The little white granules that come out of disposable diapers suck. We used disposable diapers with our first daughter, and it seems that the thing I remember most is wiping the leftover gelatinous substance (as well as poo) from her behind. Well… that and the mounting cost of the diapers.
Mostly because of the cost, with our second child we chose to use cloth diapers. After quickly deciding my wife wasn't going to be making them out of old flannel shirts, and talking to some friends, we decided to evaluate two brands, Haute and Bum Genius. Almost as quickly, it became clear that the Bum Genius diapers were the way to go. This was because even when our dryer was on low heat, over about two months, there was noticeable wear on the Haute diaper. It was as if the waterproof layer didn't agree with heat at all. So six months after choosing Bum Genius, I've chosen to evaluate three categories: cost, mobility, and ease of re-use.
This is definitely a major advantage of using cloth diapers. We purchased 12 diapers, and as of now (6 months after birth), they've paid for themselves. However, we have found that on extended trips it is easy to buy a pack of disposable diapers so that we don't have to worry about the transport or washing of cloth diapers. You must be cautious when doing this, because it can become very easy to slip back to using disposables 'in a pinch,' which will very quickly eat up any savings you have gained.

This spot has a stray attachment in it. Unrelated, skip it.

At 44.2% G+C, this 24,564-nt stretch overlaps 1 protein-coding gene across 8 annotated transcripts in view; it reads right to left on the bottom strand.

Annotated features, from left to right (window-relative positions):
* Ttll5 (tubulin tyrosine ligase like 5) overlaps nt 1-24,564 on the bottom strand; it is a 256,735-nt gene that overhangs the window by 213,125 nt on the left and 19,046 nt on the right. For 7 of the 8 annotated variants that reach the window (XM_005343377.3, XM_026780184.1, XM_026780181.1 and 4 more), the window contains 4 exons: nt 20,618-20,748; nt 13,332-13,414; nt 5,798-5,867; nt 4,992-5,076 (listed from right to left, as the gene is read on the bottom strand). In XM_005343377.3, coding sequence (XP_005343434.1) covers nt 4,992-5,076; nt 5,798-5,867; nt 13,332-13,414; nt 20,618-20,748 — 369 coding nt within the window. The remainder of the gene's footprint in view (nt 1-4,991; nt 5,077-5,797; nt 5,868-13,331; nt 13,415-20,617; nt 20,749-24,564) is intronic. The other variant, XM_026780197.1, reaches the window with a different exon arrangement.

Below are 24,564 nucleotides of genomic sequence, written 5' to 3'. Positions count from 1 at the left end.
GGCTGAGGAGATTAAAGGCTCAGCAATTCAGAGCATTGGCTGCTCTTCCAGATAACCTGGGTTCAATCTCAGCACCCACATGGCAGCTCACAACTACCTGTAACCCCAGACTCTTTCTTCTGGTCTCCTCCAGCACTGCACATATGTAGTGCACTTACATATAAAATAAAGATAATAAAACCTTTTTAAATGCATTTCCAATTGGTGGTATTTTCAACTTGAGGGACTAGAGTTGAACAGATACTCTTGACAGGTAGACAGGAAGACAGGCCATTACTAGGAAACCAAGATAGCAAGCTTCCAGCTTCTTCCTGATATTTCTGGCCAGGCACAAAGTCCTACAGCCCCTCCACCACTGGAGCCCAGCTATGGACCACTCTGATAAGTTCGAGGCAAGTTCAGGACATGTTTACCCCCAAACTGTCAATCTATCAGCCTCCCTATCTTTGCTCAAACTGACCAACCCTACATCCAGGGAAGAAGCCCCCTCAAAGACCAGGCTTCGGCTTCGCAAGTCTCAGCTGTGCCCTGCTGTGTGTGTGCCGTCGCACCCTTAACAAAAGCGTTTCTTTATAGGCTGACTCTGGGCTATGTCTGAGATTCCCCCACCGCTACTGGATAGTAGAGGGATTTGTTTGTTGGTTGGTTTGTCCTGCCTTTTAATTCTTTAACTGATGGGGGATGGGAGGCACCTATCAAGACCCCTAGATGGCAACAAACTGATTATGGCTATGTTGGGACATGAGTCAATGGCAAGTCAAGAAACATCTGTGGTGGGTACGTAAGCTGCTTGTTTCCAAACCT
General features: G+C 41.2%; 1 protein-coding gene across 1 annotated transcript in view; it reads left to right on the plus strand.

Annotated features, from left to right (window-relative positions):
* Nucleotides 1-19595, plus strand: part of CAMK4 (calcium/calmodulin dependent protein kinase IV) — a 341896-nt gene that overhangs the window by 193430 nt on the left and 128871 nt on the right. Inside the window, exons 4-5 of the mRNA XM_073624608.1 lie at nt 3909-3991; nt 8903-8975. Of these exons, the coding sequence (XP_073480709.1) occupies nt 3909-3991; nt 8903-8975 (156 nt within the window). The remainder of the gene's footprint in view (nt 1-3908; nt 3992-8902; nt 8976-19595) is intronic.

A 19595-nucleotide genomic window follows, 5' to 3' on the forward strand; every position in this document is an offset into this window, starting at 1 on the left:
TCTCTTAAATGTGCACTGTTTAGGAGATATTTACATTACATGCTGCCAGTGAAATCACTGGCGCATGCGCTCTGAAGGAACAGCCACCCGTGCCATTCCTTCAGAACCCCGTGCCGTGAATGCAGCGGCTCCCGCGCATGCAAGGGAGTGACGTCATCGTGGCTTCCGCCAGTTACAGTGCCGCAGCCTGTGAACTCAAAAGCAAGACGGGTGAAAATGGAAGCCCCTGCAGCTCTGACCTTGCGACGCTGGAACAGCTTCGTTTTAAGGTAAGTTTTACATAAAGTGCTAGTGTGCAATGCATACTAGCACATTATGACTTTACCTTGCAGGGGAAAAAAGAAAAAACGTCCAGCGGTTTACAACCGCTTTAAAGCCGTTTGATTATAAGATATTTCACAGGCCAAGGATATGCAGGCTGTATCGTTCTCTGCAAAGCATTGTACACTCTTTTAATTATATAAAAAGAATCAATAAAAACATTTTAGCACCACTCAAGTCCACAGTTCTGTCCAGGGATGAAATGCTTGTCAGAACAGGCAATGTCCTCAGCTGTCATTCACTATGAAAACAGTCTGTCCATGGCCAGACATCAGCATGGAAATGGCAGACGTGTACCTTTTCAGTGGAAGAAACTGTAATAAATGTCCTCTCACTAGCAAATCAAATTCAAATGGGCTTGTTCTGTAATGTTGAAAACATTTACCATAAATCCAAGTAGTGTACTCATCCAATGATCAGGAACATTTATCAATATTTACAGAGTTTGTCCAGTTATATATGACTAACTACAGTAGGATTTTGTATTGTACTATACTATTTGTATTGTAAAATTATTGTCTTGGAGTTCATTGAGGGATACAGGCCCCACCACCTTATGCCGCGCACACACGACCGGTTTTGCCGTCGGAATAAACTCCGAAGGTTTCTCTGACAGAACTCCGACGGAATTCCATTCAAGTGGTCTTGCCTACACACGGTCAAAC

Unfortunately, this has become a bigger issue than I thought it would be. Initially, it seemed like the only adverse side-effect was giving my daughter a baby junk in the trunk type of look. However, then she started trying to roll over. I hesitate to say beyond a shadow of a doubt that it prevented her from rolling over sooner, but it did provide a higher degree of difficulty. Now that she is sitting up, the drawbacks are more noticeable. Because of the junk in the trunk, when sitting she is shaped more like a Weeble, who wobbles, and also falls down. Also, since the diapers don't hug so closely (more leg covered), the range of motion is limited so it is difficult to fully lean forward. As she grows, this should become less of a problem
Ease of re-use
I am glad that we purchased a high efficiency washer that cleans very well (we don't presoak before washing, only remove big turds). But getting the diapers into the washer is another story. After sitting in a diaper pail for even a half day, these things stink. Maybe it's my daughters diet, but whew! On the positive side, it is very easy to remove the cloth inserts and chuck them in the washer. Over the past six months the white inserts, as well as the inside of the diaper has become somewhat dingy, but not too noticeably. The biggest issue is trying to make sure that while tumbling in the washer, the velcro doesn't start sticking to the inserts and other diapers. This has caused a few diapers to show a bit more wear and tear than normal. Overall, if you're willing to hold your nose long enough to load the dryer, you're good to go.
I would recommend cloth diapers to anyone.